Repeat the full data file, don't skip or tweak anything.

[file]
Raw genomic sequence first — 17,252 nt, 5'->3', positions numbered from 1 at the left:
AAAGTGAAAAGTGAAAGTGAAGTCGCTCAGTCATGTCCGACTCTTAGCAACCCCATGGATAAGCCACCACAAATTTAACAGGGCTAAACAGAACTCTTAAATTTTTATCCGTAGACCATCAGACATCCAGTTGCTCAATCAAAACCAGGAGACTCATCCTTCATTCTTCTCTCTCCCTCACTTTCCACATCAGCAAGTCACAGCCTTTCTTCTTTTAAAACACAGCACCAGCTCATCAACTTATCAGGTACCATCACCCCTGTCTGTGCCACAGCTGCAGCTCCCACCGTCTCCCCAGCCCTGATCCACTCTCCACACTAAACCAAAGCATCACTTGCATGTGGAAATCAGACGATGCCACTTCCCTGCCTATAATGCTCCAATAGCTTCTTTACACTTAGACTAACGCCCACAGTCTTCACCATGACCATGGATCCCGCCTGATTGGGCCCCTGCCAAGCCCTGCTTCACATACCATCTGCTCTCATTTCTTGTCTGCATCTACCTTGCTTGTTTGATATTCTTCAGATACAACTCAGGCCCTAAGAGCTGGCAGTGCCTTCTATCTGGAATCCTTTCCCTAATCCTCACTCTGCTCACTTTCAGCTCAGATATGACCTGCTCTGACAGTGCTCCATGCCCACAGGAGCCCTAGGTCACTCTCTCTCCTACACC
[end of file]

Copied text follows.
Raw genomic sequence first — 17,252 nt, 5'->3', positions numbered from 1 at the left:
AAAGTGAAAAGTGAAAGTGAAGTCGCTCAGTCATGTCCGACTCTTAGCAACCCCATGGATAAGCCACCACAAATTTAACAGGGCTAAACAGAACTCTTAAATTTTTATCCGTAGACCATCAGACATCCAGTTGCTCAATCAAAACCAGGAGACTCATCCTTCATTCTTCTCTCTCCCTCACTTTCCACATCAGCAAGTCACAGCCTTTCTTCTTTTAAAACACAGCACCAGCTCATCAACTTATCAGGTACCATCACCCCTGTCTGTGCCACAGCTGCAGCTCCCACCGTCTCCCCAGCCCTGATCCACTCTCCACACTAAACCAAAGCATCACTTGCATGTGGAAATCAGACGATGCCACTTCCCTGCCTATAATGCTCCAATAGCTTCTTTACACTTAGACTAACGCCCACAGTCTTCACCATGACCATGGATCCCGCCTGATTGGGCCCCTGCCAAGCCCTGCTTCACATACCATCTGCTCTCATTTCTTGTCTGCATCTACCTTGCTTGTTTGATATTCTTCAGATACAACTCAGGCCCTAAGAGCTGGCAGTGCCTTCTATCTGGAATCCTTTCCCTAATCCTCACTCTGCTCACTTTCAGCTCAGATATGACCTGCTCTGACAGTGCTCCATGCCCACAGGAGCCCTAGGTCACTCTCTCTCCTACACC